Historic Detroit

United Artists Theatre

The United Artists Theatre was one of several in Detroit that helped define the term “movie palace.” It thrilled hundreds of thousands of Detroiters with its movies and interiors, wowed listeners as a recording studio for the Detroit Symphony Orchestra — and developed a peculiar habit of crushing Oldsmobiles.

By the time legendary theater architect C. Howard Crane sat down to sketch out the UA on his drawing board, the United States was already enamored with motion pictures. In the 1920s, the area around Grand Circus Park was becoming lined with dazzling places to see shows, each theater trying to outdo its rivals in opulence and flair. The UA mainly competed with its nearby neighbors, the Michigan and the Crane-designed Fox, State and Capitol theaters. But there were many others nearby, such as the Oriental and Adams. The intricate designs and lavish interiors of these so-called movie palaces allowed common, working Detroiters to enjoy the splendors of the rich. The theaters became as much of a draw as the films themselves and were part of the show. And Detroit’s United Artists was no exception.

Working at the theater

Crane designed the theater and adjoining office building in the Spanish Gothic and Art Deco styles in 1927, though the office building opened Jan. 28, 1928, and the theater followed a few days later.

The 18-story, 200,000-square-foot office tower was built in case the theater became unprofitable and originally housed furriers, tailors, beauty salons, even travel agents. The Peoples’ State Bank occupied the corner at Bagley and Clifford Street. The price tag on the building was about $5 million (about $63 million today, when adjusted for inflation), and it was the third piece in an ambitious building program planned for Bagley Avenue and sponsored by the Stormfeltz-Loveley real estate company. The other two key pieces were the Michigan Theatre and the 22-story Detroit-Leland Hotel.

Before the Michigan Theatre rose in 1926, the eastern end of Bagley was “a wide, unkempt thoroughfare with nondescript buildings lining most of its length,” the Detroit Free Press wrote in January 1928. “The growth of business on that part of Bagley avenue that has been touched by the magic of enterprise — that has felt the guiding hands of this far-seeing group, these public-spirited citizens — is one of Detroit’s commercial marvels. … The average native Detroiter believes that it is quite natural for unusual things to be the usual in Detroit, but this great investment in such an undeveloped district made him wonder.”

The United Artists Building “is a fine building and a sightly building and a thoughtfully planned, beautifully executed, well arranged building” that was “designed to meet the exacting requirements of creative workers, as well as ordinary business requirements. … The building is supplied with every modern convenience … and apparently everything conceivable has been done for the comfort and well being of the tenant and to facilitate his business.” The UA would “become the magnificent home of many and diverse enterprises, including a great theater.”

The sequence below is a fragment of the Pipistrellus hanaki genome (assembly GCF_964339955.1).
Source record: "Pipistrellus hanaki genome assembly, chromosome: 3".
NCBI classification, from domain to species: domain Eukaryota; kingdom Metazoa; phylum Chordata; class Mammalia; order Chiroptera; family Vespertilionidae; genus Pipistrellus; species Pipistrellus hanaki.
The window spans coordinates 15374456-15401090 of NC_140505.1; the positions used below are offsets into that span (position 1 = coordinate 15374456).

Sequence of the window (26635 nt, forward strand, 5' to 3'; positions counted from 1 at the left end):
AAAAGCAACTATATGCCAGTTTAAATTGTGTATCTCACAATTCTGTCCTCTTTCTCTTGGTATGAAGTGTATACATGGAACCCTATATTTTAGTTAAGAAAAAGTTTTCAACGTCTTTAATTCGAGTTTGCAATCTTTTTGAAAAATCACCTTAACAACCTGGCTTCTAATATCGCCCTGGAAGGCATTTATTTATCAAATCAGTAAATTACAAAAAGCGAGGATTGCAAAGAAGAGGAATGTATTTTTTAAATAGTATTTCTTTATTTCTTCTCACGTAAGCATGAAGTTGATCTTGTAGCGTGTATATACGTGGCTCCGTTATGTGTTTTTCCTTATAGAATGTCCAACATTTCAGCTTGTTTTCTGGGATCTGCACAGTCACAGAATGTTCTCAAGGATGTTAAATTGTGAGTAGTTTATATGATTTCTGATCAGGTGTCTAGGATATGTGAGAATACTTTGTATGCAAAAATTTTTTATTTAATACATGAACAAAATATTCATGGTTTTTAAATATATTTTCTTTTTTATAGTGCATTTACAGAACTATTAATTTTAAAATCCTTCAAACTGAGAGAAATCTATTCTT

Three of a kind

That theater was the building’s main attraction. The UA was the baby of Detroit’s movie palaces, as it was the smallest of the giants. The UA was built exclusively for films — a rarity at the time — and showed mostly United Artists films. The movie studio was founded in 1919 by actors Charlie Chaplin, Mary Pickford, Douglas Fairbanks and director D.W. Griffith — four of the biggest names in showbiz at the top. Detroit’s UA was one of three that Howard designed in the Spanish Gothic style for the United Artists Theatre Circuit, and followed theaters in Chicago and Los Angeles. The Detroit theater was considered the sister of the Los Angeles location. Crane, who had done mostly classic theater designs up until this point, was asked to go with an exotic, Gothic style because Pickford loved the look of European castles, according to the Los Angeles Theatres Web site. Pickford and Fairbanks are said to have personally approved its design.

An eight-story, jaw-dropping blade marquee clung to the eastern side of the building spelling the name “United Artists” in 80 feet of multicolor bulbs. The marquee was 7.5 feet wide and featured a sunburst design at its base.

The 2,070-seat Detroit theater opened Feb. 3, 1928, with the showing of “Sadie Thompson.” At the show, the film’s star Gloria Swanson addressed the audience by telephone, pulling the switch by remote and opening the curtain on the theater’s 18-foot-by-22-foot screen for the first time. The temple-style theater’s price tag was about $1.2 million (about $15 million).

The UA featured a grand, circular lobby, complete with mirrors and huge Indian maidens on the walls that looked down on audiences. The United Artists’ auditorium was like a cathedral of cinema and said to be acoustically perfect, and was decorated with Gothic plaster and interesting brass light fixtures. For this UA theater, Crane had colored lights filtering down from perforations in the domed ceiling of the auditorium, allowing for the intricate details to be bathed in beautiful illumination. The theater featured “lacy conical fan vaults, an elaborate gilded dome, and great projecting canopies over proscenium and organ grilles,” historian Andrew Craig Morrison wrote in “Opera House, Nickel Show, and Palace.”